Google, Samsung reported to take on iPad with high-end 10-inch tabletGoogle and Samsung are allegedly developing a 10.1-inch tablet aimed squarely at Apple's ubiquitous iPad, with the co-branded device being the internet search giant's first foray into the high-end tablet market.
Google's Asus-built Nexus 7. | Source: Google
NPD DisplaySearch analyst Richard Shim told CNET that one of the standout features of the purported Google/Samsung collaboration will be a 2,560-by-1,600-pixel display, which boasts a pixel density of about 299 pixels per inch. In comparison, the third-generation iPad carries a 9.7-inch 2,048-by-1,536 pixel Retina display that tops out at 264 PPI.
Shim goes on to say that the co-branded tablet will come with a price tag befitting the bumped specs, unlike Google's current Asus-built Nexus 7.
"It's going to be a high-end device," Shim said, citing "supply chain indications."
As a side note, Shim reiterated a previous rumor that Google will start production on a $99 tablet in December, though no specifics were offered regarding screen size or manufacturer.
Word of Google's rumored entry into the high-end tablet sector comes on the eve of what many expect to be Apple's own move into a different market segment. It is widely thought that the iPad maker will try to extend its market domination downward with a low-cost 7.85-inch tablet many have taken to calling the "iPad mini."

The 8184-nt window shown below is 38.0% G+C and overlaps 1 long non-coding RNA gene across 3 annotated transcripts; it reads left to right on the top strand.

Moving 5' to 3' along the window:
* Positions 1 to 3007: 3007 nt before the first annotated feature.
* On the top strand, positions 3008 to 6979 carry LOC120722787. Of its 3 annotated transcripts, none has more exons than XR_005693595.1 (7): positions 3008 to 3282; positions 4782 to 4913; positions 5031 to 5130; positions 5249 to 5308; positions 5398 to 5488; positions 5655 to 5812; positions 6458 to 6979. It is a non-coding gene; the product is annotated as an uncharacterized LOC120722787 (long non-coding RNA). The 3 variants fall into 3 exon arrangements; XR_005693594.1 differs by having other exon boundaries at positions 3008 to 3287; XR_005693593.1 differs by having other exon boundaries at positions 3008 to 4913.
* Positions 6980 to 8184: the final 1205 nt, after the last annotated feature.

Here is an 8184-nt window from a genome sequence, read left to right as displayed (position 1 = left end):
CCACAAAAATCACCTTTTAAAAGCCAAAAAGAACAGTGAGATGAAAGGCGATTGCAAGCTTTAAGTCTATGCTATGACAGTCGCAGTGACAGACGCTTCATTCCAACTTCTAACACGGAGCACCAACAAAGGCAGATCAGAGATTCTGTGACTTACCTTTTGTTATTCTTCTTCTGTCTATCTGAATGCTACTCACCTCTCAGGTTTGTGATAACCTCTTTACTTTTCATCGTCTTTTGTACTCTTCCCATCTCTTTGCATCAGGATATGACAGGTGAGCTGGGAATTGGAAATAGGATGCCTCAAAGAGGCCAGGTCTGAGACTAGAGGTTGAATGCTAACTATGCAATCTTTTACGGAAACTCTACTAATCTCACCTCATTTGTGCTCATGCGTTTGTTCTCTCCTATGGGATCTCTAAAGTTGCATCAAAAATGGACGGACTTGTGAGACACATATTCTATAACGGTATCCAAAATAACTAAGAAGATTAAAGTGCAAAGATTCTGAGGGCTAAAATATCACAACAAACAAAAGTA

A report earlier on Monday from The Wall Street Journal said Apple's Asian supply chain has taken orders for over 10 million iPad minis to be built over the course of the fourth quarter, which could push total iPad sales over 30 million units for the holiday shopping season.
On Topic: General
- Kate Winslet, others rumored to join cast of upcoming Steve Jobs movie
- Led by Whole Foods shoppers, Apple Pay accounted for 1% of digital payment dollars in November
- Apple slams BBC report on suppliers, says provided facts were 'clearly missing' from broadcast
- Apple CEO Tim Cook gives 'substantial' sum to gay rights initiative
- Undercover video shows alleged worker rights violations at Apple supplier